“The next number is ‘See See Rider.’ If we do it right, it will remind you of Ma Rainey. If we do it wrong, it will remind you of the Norman Luboff Choir.”
Another regular feature in those early days had Frederickson presenting—or perhaps better stated, performing—his “Reading from the Work.” Delivered in the style of Mark Twain and Bob Newhart, he would simply read from a book that was so esoteric that it became humorous to the audience. Examples of his reading matter were such literary classics as The Massey Ferguson Tractor Repair Manual and The Artificial Insemination of Farms Animals.
One night a fire broke out in the Mon-Vue kitchen, and smoke was pouring from the ceiling above the bandstand. Frederickson told the audience that the band should exit first, and that there would be no return of the door charge. He went on to say that notwithstanding the abbreviated session due to the fire, the band’s next appearance at Mon-Vue would require the usual door charge
When Alan Frederickson decided to become a world traveler in 1980, trumpeter Tom Hyatt assumed the band leadership. While Hyatt had his own brand of humor, the band’s focus tended to be more on musical quality and new arrangements than on quick-witted repartee. Two years later, Maurie Walker, a master of multiple instruments, succeeded Hyatt as leader when the latter moved to San Antonio.
Colorado native Bill Clark took up the tuba in the fifth grade and played in a high school group called the Futile Five. Being underage, he was not part of the original Queen City band, but his tuba was, having loaned it to co-founder Herb Ordelheide to play. Weekends would find Bill and his teenage buddies sitting in darkened cars outside the Mon-Vue, soaking up the melodies penetrating the thin walls of the venerable roadhouse. After college, Bill toured for 10 years with Your Father’s Mustache and joined QCJB in 1975. He took over as leader in 1986.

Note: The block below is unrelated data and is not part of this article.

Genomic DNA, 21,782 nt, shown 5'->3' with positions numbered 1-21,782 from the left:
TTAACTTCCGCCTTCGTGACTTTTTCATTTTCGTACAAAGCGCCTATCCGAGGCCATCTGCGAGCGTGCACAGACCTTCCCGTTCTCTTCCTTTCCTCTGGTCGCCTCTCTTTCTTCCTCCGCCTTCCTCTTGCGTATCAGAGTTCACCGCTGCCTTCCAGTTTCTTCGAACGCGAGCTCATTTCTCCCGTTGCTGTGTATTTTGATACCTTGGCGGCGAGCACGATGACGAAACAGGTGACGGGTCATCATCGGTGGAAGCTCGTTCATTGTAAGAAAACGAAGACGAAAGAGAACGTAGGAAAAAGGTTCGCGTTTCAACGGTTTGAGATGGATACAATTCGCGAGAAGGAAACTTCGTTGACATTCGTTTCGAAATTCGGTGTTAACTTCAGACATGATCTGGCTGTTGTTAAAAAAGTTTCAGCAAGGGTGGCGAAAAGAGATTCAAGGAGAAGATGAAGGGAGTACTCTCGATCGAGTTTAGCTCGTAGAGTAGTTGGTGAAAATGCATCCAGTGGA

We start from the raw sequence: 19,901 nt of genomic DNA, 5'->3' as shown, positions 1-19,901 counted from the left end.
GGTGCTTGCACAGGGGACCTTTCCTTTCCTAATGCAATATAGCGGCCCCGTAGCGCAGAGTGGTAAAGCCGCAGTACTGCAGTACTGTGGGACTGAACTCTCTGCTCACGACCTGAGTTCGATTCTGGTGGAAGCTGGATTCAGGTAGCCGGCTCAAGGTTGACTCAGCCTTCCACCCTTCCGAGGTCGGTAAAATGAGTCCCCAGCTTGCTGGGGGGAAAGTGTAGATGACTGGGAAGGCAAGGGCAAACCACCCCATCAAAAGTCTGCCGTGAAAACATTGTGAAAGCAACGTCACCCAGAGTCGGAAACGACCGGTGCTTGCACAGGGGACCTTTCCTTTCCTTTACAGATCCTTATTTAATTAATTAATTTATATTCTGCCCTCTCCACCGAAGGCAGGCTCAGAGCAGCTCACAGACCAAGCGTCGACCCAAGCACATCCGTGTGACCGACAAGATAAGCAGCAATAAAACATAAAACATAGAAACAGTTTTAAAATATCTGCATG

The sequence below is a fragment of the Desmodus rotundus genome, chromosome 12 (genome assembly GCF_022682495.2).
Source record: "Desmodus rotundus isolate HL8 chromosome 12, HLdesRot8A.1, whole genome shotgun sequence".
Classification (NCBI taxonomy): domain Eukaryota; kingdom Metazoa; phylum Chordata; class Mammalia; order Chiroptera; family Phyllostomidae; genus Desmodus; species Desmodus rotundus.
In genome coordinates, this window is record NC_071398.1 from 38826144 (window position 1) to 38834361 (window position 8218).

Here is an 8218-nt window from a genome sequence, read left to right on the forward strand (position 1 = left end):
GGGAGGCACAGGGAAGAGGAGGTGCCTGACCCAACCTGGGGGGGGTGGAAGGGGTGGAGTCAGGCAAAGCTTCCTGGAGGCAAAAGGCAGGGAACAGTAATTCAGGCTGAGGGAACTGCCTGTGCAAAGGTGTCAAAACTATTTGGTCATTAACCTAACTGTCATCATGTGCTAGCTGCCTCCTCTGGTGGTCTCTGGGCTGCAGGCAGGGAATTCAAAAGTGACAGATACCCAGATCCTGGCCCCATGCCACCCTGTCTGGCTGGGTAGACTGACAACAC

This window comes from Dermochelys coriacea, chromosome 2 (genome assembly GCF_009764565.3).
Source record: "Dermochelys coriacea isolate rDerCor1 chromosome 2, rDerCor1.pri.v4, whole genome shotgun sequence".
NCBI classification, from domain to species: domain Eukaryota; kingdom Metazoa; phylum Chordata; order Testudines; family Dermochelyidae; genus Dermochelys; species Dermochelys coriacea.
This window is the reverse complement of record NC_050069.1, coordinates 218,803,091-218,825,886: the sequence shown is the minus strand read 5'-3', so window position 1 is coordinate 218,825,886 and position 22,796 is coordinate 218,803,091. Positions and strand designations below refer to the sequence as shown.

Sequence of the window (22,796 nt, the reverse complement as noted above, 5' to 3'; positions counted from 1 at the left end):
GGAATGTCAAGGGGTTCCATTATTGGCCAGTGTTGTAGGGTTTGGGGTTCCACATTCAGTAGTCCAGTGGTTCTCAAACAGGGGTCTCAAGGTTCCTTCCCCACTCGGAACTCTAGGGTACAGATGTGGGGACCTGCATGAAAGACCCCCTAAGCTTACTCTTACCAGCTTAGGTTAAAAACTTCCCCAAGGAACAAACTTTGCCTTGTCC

As an assistant professor of music at the University of Colorado-Denver, Clark taught music performance and theory and was director of the Claim Jumpers, a student Dixieland group, and the CU-Denver Brass Ensemble. In 1996, he was awarded the University’s Outstanding Service Award. He is also the founder, organizer and conductor of the Tuba Christmas Concert, held each December for the past 42 years in Denver’s historic Larimer Square and featuring more than 300 tubas, euphoniums and low-register brass instruments.
Pianist Hank Troy came on board in 1980 and promoted the popularity of the rhythm section as the Queen City Ragtime Ensemble. Wende Harston, who has been described as “a full-throated, Bessie Smith-style, blues-and-gospel singer who can get down-and-dirty or sweet-and-pretty,” has been the band’s vocalist since 1988. The band has long been known for its educational programs in schools and church spiritual services.
To update a statement written in the 1983 Mile-Hi Jazz Festival program entitled 25 Years of Foot-stomping Joy: “Longevity is rare among musical groups of all kinds. Temperament and varying demands for perfection among musicians tend to send them off in different directions, like electrons from a nucleus. In the case of the Queen City Jazz Band, even when there has been an occasional atomic eruption, there was always a sticky nucleus that has kept the particles in close orbit for the past six decades.”
Bill Clark added: “We remain true to tradition, and the people who created this band should never be forgotten. The music is important, and quality will survive.”
Watch a video Documentary on the Queen City Jazz Band filmed to mark their 10 year anniversary in 1968